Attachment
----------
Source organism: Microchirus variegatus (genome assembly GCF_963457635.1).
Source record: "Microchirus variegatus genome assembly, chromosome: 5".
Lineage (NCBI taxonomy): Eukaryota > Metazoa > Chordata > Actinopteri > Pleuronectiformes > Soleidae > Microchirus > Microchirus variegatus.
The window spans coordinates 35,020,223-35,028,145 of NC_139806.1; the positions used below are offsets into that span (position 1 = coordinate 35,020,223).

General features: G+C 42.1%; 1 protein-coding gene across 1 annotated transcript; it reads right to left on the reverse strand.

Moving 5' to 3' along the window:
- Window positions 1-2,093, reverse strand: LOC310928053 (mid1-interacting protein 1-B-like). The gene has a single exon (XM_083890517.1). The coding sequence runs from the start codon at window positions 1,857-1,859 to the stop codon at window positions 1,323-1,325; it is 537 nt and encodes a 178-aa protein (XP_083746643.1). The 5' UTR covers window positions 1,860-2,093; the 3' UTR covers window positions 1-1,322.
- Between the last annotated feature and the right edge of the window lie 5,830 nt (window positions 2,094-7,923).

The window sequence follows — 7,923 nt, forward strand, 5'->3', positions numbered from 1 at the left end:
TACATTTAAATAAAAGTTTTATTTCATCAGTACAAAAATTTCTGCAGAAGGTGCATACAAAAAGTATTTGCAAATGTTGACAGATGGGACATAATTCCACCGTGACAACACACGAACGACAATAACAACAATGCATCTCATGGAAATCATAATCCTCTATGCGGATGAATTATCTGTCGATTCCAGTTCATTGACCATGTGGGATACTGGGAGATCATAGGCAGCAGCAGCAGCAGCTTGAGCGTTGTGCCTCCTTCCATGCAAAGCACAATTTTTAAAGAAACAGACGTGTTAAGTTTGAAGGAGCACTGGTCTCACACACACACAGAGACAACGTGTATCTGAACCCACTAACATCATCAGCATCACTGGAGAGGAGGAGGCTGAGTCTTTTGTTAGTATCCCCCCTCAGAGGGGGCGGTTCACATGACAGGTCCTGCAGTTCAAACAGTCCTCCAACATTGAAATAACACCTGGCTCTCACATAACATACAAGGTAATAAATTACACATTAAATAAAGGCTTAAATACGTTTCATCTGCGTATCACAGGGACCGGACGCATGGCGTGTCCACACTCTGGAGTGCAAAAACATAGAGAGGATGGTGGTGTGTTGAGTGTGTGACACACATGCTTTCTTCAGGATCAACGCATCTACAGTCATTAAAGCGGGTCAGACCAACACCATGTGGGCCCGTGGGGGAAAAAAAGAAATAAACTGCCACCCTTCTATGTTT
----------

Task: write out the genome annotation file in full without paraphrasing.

Source organism: Microchirus variegatus (genome assembly GCF_963457635.1).
Source record: "Microchirus variegatus genome assembly, chromosome: 5".
Lineage (NCBI taxonomy): Eukaryota > Metazoa > Chordata > Actinopteri > Pleuronectiformes > Soleidae > Microchirus > Microchirus variegatus.
The window spans coordinates 35,020,223-35,028,145 of NC_139806.1; the positions used below are offsets into that span (position 1 = coordinate 35,020,223).

General features: G+C 42.1%; 1 protein-coding gene across 1 annotated transcript; it reads right to left on the reverse strand.

Moving 5' to 3' along the window:
- Window positions 1-2,093, reverse strand: LOC310928053 (mid1-interacting protein 1-B-like). The gene has a single exon (XM_083890517.1). The coding sequence runs from the start codon at window positions 1,857-1,859 to the stop codon at window positions 1,323-1,325; it is 537 nt and encodes a 178-aa protein (XP_083746643.1). The 5' UTR covers window positions 1,860-2,093; the 3' UTR covers window positions 1-1,322.
- Between the last annotated feature and the right edge of the window lie 5,830 nt (window positions 2,094-7,923).

The window sequence follows — 7,923 nt, forward strand, 5'->3', positions numbered from 1 at the left end:
TACATTTAAATAAAAGTTTTATTTCATCAGTACAAAAATTTCTGCAGAAGGTGCATACAAAAAGTATTTGCAAATGTTGACAGATGGGACATAATTCCACCGTGACAACACACGAACGACAATAACAACAATGCATCTCATGGAAATCATAATCCTCTATGCGGATGAATTATCTGTCGATTCCAGTTCATTGACCATGTGGGATACTGGGAGATCATAGGCAGCAGCAGCAGCAGCTTGAGCGTTGTGCCTCCTTCCATGCAAAGCACAATTTTTAAAGAAACAGACGTGTTAAGTTTGAAGGAGCACTGGTCTCACACACACACAGAGACAACGTGTATCTGAACCCACTAACATCATCAGCATCACTGGAGAGGAGGAGGCTGAGTCTTTTGTTAGTATCCCCCCTCAGAGGGGGCGGTTCACATGACAGGTCCTGCAGTTCAAACAGTCCTCCAACATTGAAATAACACCTGGCTCTCACATAACATACAAGGTAATAAATTACACATTAAATAAAGGCTTAAATACGTTTCATCTGCGTATCACAGGGACCGGACGCATGGCGTGTCCACACTCTGGAGTGCAAAAACATAGAGAGGATGGTGGTGTGTTGAGTGTGTGACACACATGCTTTCTTCAGGATCAACGCATCTACAGTCATTAAAGCGGGTCAGACCAACACCATGTGGGCCCGTGGGGGAAAAAAAGAAATAAACTGCCACCCTTCTATGTTT